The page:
In her critically acclaimed second novel, Salt and Saffron (), Kamila Shamsie followed an idealistic young Pakistani woman as she discovered that class. Impassioned and touching, KARTOGRAPHY is a love song to Karachi. In her extraordinary new novel, Kamila Shamsie shows us that whatever happens in the . The trauma of war is typically gauged by loss of lives and property, not broken hearts, but the microcosm is often as powerful an indicator of loss.
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Nervous about the safety of their children as the ethnic violence escalates, the parents are planning to send them away for the holidays.
I should be the last person to be saying this, but there is often something off-putting about enthusiastic recommendations. For years Shamsie spent equal amounts of time in London and Karachi, while also occasionally teaching creative writing at Hamilton College in New York State.
This is my first novel by Kamila Shamsie kartogrxphy eventually I would like to read something else by her.
As though all the bullet needed was a good home and a bone to chew on. The catalyst appears to be an informal lesson given at the dinner table by Uncle Asif. Aunt Maheen welcomes Raheen without hesitation; kartogaphy her apartment, Raheen notices a photo which includes her father, and wonders: The few Urdu words sprinkled throughout the text give readers a taste of Pakistani culture, which is clearly multilayered, class-conscious, and deeply influenced by its colonial past.
Oct 25, Fatin rated it it was amazing Shelves: There are no discussion topics on this book yet. Aug 09, Mina rated it it was amazing.
Karachi is just as important akmila the story as the two main characters, Raheen and Karim. Please note that ebooks are subject to tax and the final price may vary depending on your country of residence. And she has a way with words… I can see kartograph, out there, reading between the lines. At times it reminded me why Ka,ila kind of preferred Lahore, and it captured so well many feelings I had about Karachi when I worked there.
Shamsie dhamsie adequately explains any of the characters’ motivations or reactions. It was really important for me to read on a personal level, and so well written for just that purpose. There are detailed descriptions of the city of Karachi and its never ending violence,but as that is a very familiar subject for me,that too felt rather tiresome.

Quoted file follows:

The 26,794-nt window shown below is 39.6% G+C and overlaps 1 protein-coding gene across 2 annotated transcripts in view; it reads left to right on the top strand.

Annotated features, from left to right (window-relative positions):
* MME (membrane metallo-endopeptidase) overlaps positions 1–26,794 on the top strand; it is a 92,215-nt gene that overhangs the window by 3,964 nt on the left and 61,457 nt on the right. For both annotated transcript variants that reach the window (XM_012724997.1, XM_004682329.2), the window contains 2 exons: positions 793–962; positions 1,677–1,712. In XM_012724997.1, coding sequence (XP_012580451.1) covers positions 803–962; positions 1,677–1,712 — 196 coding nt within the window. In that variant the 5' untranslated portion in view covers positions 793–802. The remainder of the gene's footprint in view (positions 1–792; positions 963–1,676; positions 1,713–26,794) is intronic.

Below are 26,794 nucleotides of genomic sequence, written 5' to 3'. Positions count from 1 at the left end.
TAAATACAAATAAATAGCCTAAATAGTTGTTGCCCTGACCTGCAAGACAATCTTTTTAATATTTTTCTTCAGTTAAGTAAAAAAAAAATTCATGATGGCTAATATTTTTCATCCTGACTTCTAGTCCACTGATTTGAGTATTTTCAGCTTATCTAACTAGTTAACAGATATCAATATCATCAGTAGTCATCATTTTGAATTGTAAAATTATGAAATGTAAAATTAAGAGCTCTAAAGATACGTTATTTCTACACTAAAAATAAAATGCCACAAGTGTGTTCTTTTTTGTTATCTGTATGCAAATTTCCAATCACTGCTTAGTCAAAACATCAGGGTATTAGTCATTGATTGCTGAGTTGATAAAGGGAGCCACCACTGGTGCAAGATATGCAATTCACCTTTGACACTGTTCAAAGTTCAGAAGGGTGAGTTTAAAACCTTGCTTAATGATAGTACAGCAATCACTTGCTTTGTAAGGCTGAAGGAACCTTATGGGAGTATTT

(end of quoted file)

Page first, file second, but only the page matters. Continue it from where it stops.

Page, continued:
I think if you are from a city that goes through chaos like Karachi does – then this book will sing to you. As someone said to Raheen: I just didnt see why it was necessary. The writing style is gorgeous.
Kartography by Kamila Shamsie
And then, inas Raheen’s karotgraphy evasively puts it, “the music changed” and they swapped partners. Map and itinerary are not at the opposite poles of experience, as de Certeau has it, but the itinerary retakes the territory the map has supposedly frozen in time and space: Write properly, that is, and not in the brain-dead argot of the con-temporary a few honourable exceptions British novel.
What happens when you work so hard to forget a horror that you also forget that you have forgotten it? One thing is for sure, as a native, Kamila Shamsie is in love with her city and manages to invoke in the reader a longing to experience the vibrant life there. Unfortunately, the denouement of this narrative is seriously underwhelming.
Given that the Read The World challenge has lead me shamsir some pretty obscure and unusual books, it was a nice change of speed to be reading some mainstream literary fiction that was actually written in English. Sonia and Zia are amazing people and more reliable characters than Raheen or Karim. Or would I cowardly abandon the city that has taught me to fly? I kept waiting for more sinister revelations to come tumbling out, but they never did. Kartography is the story of Karim and Raheen, two best friends growing up in an increasingly violent Karachi.
The cost of remembering may break our wilted spirits.
Love, betrayal, sacrifice… and humour
Shamsie does a decent job in driving home the irrational and fatal grasp of ethnic struggles, stressing that no one – no matter how upright – is immune from the madness of war. Kamila Shamsie is one of the best novelists I’ve ever read. View all 5 comments.
How the evolution of city was kmaila. The story could have been a short story of less than 50 pages in length. An Interview with Kamila Shamsie.
The keyword that I’d like to associate with this book is the consistency. I Love this book with all its faults. Aug 03, Gayathri rated it really liked it. If not, how they must envy us humans GOD!!! On one hand, ,amila can be used to get from point A to point B, bring order to a chaos and increase efficiency. Regarding the Pain of Others. All you want is to know what happens to a book’s main kartograpny.
Her evocation of Pakistan both in during the attack on what became Bangladesh and twenty-five years later, when Karachi was full of violence and chaos is detail-rich.
Raheen’s father was once engaged to Karim’s mother, and her mother was once engaged to his father, kartohraphy the families strangely maintained close ties.
Shamsie hints that her ethnicity somehow plays a role in the partner exchange, but the reader is denied the details. But there you go; win some lose some. And whether or not it was “stray” becomes an important plot point. And so kartograpjy I slammed Kartography shut, exhausted by the redundance of its last pages, I tried to separate the beginning – that I did race through – from the sorely disappointing end.
She raises the bar so very high. She now lives primarily in London. Do you know what it is to wander out of the comfort of your own streets and your own stories? Culture and the Real.